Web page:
While the Bible does not actually describe a meeting between the young Jesus and his cousin St. John the Baptist, the legend that the two met as infants, typically said to have happened during the Holy Family's flight into Egypt, became popular in the early modern period. For painters like Strozzi, visualizing the two babies interacting as the loving Virgin Mary watches over them provided a chance to humanize the divine subjects with naturalistic details like childish gestures and expressions. At the same time, the viewer is reminded of the eventual tragedy of Jesus's sacrifice, which his mother had already accepted. Mary's downcast eyes and slight smile convey her simultaneous joy and sorrow. John the Baptist appears here with his attribute, the sacrificial lamb symbolizing Christ who is the Lamb of God. The coexistence of the realistic, innocent young children and the symbolic reminder of Jesus's fate, here imagined as a pet, make for a poignant devotional picture. Strozzi's dramatic use of light and shadow heightens the emotional efficacy of the image.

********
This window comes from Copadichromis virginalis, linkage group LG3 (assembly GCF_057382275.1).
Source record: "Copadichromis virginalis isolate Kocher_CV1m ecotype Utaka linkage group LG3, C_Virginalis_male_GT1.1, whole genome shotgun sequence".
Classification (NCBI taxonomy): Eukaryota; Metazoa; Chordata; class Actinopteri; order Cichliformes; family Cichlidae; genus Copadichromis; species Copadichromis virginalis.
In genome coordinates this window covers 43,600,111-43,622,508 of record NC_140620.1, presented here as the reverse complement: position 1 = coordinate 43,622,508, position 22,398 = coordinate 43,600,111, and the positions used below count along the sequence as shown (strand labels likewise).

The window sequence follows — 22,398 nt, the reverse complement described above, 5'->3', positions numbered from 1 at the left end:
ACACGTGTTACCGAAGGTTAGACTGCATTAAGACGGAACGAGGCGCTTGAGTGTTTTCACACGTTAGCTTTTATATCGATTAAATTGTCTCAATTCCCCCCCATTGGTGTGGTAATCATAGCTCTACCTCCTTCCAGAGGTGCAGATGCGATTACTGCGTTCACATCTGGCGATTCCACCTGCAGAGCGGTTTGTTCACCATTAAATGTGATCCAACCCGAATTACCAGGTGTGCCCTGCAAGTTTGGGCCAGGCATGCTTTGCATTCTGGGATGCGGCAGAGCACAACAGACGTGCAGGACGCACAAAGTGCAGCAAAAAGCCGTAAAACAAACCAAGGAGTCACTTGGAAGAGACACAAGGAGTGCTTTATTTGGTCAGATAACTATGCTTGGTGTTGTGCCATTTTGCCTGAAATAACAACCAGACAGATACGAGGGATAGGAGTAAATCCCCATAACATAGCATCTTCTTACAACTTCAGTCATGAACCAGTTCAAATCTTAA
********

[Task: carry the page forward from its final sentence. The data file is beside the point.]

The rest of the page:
Strozzi received permission to leave the monastery in 1610 to care for his ailing mother and unmarried sister, during which time he continued to paint. He never returned to the Capuchin order, instead relocating to Venice in 1630 where he became known as il prete Genovese (the Genoese priest). There, he must have headed a large workshop, as the many versions of some of his works suggest. The present work likely came from the intermediary period as he cared for his mother, as did several other compositions of the same subject. Occasionally Strozzi removed motifs like the lamb and added new ones like a basket of fruit referring to the fruit of Mary's womb (Jesus) and the fruits, or gifts, of the Holy Spirit. A small painting by Strozzi on copper, intended for private devotion, sold in These Rooms 28 January 2010; it features the two infants studying the inscription on the Baptist's cartiglio, which reads ECCE AGNUS DEI (BEHOLD THE LAMB OF GOD).1 As in the present painting, the children's innocence enhances the emotional effect of the solemn religious message.
1. New York, Sotheby's, 28 January 2010, lot 186.
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